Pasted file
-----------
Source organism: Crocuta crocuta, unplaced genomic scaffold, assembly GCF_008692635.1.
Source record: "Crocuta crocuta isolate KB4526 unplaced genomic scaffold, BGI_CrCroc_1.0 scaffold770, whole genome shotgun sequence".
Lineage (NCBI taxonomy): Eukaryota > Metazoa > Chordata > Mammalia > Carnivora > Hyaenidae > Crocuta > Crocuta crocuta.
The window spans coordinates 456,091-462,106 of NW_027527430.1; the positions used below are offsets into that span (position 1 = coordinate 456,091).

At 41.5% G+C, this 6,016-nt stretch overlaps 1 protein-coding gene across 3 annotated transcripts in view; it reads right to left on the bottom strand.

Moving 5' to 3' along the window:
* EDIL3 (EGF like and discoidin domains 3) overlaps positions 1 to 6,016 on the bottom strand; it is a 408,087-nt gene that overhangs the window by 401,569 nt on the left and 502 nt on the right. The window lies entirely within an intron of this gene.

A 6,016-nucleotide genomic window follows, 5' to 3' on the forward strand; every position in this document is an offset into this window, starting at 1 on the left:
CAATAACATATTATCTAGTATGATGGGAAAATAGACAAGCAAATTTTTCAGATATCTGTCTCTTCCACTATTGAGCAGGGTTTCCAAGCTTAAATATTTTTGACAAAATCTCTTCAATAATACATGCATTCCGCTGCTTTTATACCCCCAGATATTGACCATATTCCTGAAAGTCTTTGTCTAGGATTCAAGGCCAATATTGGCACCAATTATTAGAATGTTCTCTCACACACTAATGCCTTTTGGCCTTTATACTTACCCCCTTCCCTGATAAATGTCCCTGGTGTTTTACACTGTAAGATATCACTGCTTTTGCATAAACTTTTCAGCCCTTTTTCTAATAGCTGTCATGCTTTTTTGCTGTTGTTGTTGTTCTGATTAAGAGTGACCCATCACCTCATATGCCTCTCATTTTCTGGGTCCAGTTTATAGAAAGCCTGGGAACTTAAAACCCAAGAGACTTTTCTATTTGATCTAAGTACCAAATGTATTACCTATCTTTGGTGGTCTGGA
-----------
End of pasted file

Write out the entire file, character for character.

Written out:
Source organism: Crocuta crocuta, unplaced genomic scaffold, assembly GCF_008692635.1.
Source record: "Crocuta crocuta isolate KB4526 unplaced genomic scaffold, BGI_CrCroc_1.0 scaffold770, whole genome shotgun sequence".
Lineage (NCBI taxonomy): Eukaryota > Metazoa > Chordata > Mammalia > Carnivora > Hyaenidae > Crocuta > Crocuta crocuta.
The window spans coordinates 456,091-462,106 of NW_027527430.1; the positions used below are offsets into that span (position 1 = coordinate 456,091).

At 41.5% G+C, this 6,016-nt stretch overlaps 1 protein-coding gene across 3 annotated transcripts in view; it reads right to left on the bottom strand.

Moving 5' to 3' along the window:
* EDIL3 (EGF like and discoidin domains 3) overlaps positions 1 to 6,016 on the bottom strand; it is a 408,087-nt gene that overhangs the window by 401,569 nt on the left and 502 nt on the right. The window lies entirely within an intron of this gene.

A 6,016-nucleotide genomic window follows, 5' to 3' on the forward strand; every position in this document is an offset into this window, starting at 1 on the left:
CAATAACATATTATCTAGTATGATGGGAAAATAGACAAGCAAATTTTTCAGATATCTGTCTCTTCCACTATTGAGCAGGGTTTCCAAGCTTAAATATTTTTGACAAAATCTCTTCAATAATACATGCATTCCGCTGCTTTTATACCCCCAGATATTGACCATATTCCTGAAAGTCTTTGTCTAGGATTCAAGGCCAATATTGGCACCAATTATTAGAATGTTCTCTCACACACTAATGCCTTTTGGCCTTTATACTTACCCCCTTCCCTGATAAATGTCCCTGGTGTTTTACACTGTAAGATATCACTGCTTTTGCATAAACTTTTCAGCCCTTTTTCTAATAGCTGTCATGCTTTTTTGCTGTTGTTGTTGTTCTGATTAAGAGTGACCCATCACCTCATATGCCTCTCATTTTCTGGGTCCAGTTTATAGAAAGCCTGGGAACTTAAAACCCAAGAGACTTTTCTATTTGATCTAAGTACCAAATGTATTACCTATCTTTGGTGGTCTGGA